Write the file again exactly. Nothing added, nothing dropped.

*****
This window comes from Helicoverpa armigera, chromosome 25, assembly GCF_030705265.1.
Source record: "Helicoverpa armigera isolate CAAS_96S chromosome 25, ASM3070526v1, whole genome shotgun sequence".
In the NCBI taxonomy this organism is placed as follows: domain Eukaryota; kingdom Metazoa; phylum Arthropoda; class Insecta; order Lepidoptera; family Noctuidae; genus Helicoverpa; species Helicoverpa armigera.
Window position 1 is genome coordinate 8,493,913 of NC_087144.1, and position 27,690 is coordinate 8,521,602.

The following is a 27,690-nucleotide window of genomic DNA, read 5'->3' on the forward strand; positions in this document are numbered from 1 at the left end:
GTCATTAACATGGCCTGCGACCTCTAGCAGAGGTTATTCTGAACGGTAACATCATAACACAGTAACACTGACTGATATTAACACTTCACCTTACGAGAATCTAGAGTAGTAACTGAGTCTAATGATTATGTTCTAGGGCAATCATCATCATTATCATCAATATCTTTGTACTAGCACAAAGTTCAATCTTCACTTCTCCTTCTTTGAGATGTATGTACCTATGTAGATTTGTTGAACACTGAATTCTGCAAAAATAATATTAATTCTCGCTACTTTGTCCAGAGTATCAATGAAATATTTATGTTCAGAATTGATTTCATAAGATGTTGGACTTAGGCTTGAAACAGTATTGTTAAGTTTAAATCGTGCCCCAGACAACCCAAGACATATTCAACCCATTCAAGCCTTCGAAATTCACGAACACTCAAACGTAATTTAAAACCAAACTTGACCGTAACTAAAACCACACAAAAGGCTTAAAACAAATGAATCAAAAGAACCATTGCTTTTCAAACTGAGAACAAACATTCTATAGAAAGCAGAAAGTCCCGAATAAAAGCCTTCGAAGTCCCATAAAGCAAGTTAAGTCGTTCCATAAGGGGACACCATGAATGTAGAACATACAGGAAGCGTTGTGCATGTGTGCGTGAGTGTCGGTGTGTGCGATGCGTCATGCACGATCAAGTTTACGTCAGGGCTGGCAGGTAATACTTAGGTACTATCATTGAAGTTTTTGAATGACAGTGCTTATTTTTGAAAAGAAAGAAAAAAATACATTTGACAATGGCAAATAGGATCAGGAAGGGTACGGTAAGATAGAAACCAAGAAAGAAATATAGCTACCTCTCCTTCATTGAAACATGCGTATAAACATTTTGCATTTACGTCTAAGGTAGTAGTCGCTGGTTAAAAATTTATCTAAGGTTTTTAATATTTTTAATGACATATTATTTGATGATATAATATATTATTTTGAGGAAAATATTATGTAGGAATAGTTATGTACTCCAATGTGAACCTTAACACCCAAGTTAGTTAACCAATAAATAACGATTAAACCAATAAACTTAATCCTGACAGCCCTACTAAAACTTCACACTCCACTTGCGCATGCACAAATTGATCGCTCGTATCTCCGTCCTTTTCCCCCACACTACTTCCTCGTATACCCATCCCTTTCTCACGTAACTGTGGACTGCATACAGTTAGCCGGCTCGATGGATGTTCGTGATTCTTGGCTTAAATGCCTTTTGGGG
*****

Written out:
This window comes from Helicoverpa armigera, chromosome 25, assembly GCF_030705265.1.
Source record: "Helicoverpa armigera isolate CAAS_96S chromosome 25, ASM3070526v1, whole genome shotgun sequence".
In the NCBI taxonomy this organism is placed as follows: domain Eukaryota; kingdom Metazoa; phylum Arthropoda; class Insecta; order Lepidoptera; family Noctuidae; genus Helicoverpa; species Helicoverpa armigera.
Window position 1 is genome coordinate 8,493,913 of NC_087144.1, and position 27,690 is coordinate 8,521,602.

The following is a 27,690-nucleotide window of genomic DNA, read 5'->3' on the forward strand; positions in this document are numbered from 1 at the left end:
GTCATTAACATGGCCTGCGACCTCTAGCAGAGGTTATTCTGAACGGTAACATCATAACACAGTAACACTGACTGATATTAACACTTCACCTTACGAGAATCTAGAGTAGTAACTGAGTCTAATGATTATGTTCTAGGGCAATCATCATCATTATCATCAATATCTTTGTACTAGCACAAAGTTCAATCTTCACTTCTCCTTCTTTGAGATGTATGTACCTATGTAGATTTGTTGAACACTGAATTCTGCAAAAATAATATTAATTCTCGCTACTTTGTCCAGAGTATCAATGAAATATTTATGTTCAGAATTGATTTCATAAGATGTTGGACTTAGGCTTGAAACAGTATTGTTAAGTTTAAATCGTGCCCCAGACAACCCAAGACATATTCAACCCATTCAAGCCTTCGAAATTCACGAACACTCAAACGTAATTTAAAACCAAACTTGACCGTAACTAAAACCACACAAAAGGCTTAAAACAAATGAATCAAAAGAACCATTGCTTTTCAAACTGAGAACAAACATTCTATAGAAAGCAGAAAGTCCCGAATAAAAGCCTTCGAAGTCCCATAAAGCAAGTTAAGTCGTTCCATAAGGGGACACCATGAATGTAGAACATACAGGAAGCGTTGTGCATGTGTGCGTGAGTGTCGGTGTGTGCGATGCGTCATGCACGATCAAGTTTACGTCAGGGCTGGCAGGTAATACTTAGGTACTATCATTGAAGTTTTTGAATGACAGTGCTTATTTTTGAAAAGAAAGAAAAAAATACATTTGACAATGGCAAATAGGATCAGGAAGGGTACGGTAAGATAGAAACCAAGAAAGAAATATAGCTACCTCTCCTTCATTGAAACATGCGTATAAACATTTTGCATTTACGTCTAAGGTAGTAGTCGCTGGTTAAAAATTTATCTAAGGTTTTTAATATTTTTAATGACATATTATTTGATGATATAATATATTATTTTGAGGAAAATATTATGTAGGAATAGTTATGTACTCCAATGTGAACCTTAACACCCAAGTTAGTTAACCAATAAATAACGATTAAACCAATAAACTTAATCCTGACAGCCCTACTAAAACTTCACACTCCACTTGCGCATGCACAAATTGATCGCTCGTATCTCCGTCCTTTTCCCCCACACTACTTCCTCGTATACCCATCCCTTTCTCACGTAACTGTGGACTGCATACAGTTAGCCGGCTCGATGGATGTTCGTGATTCTTGGCTTAAATGCCTTTTGGGG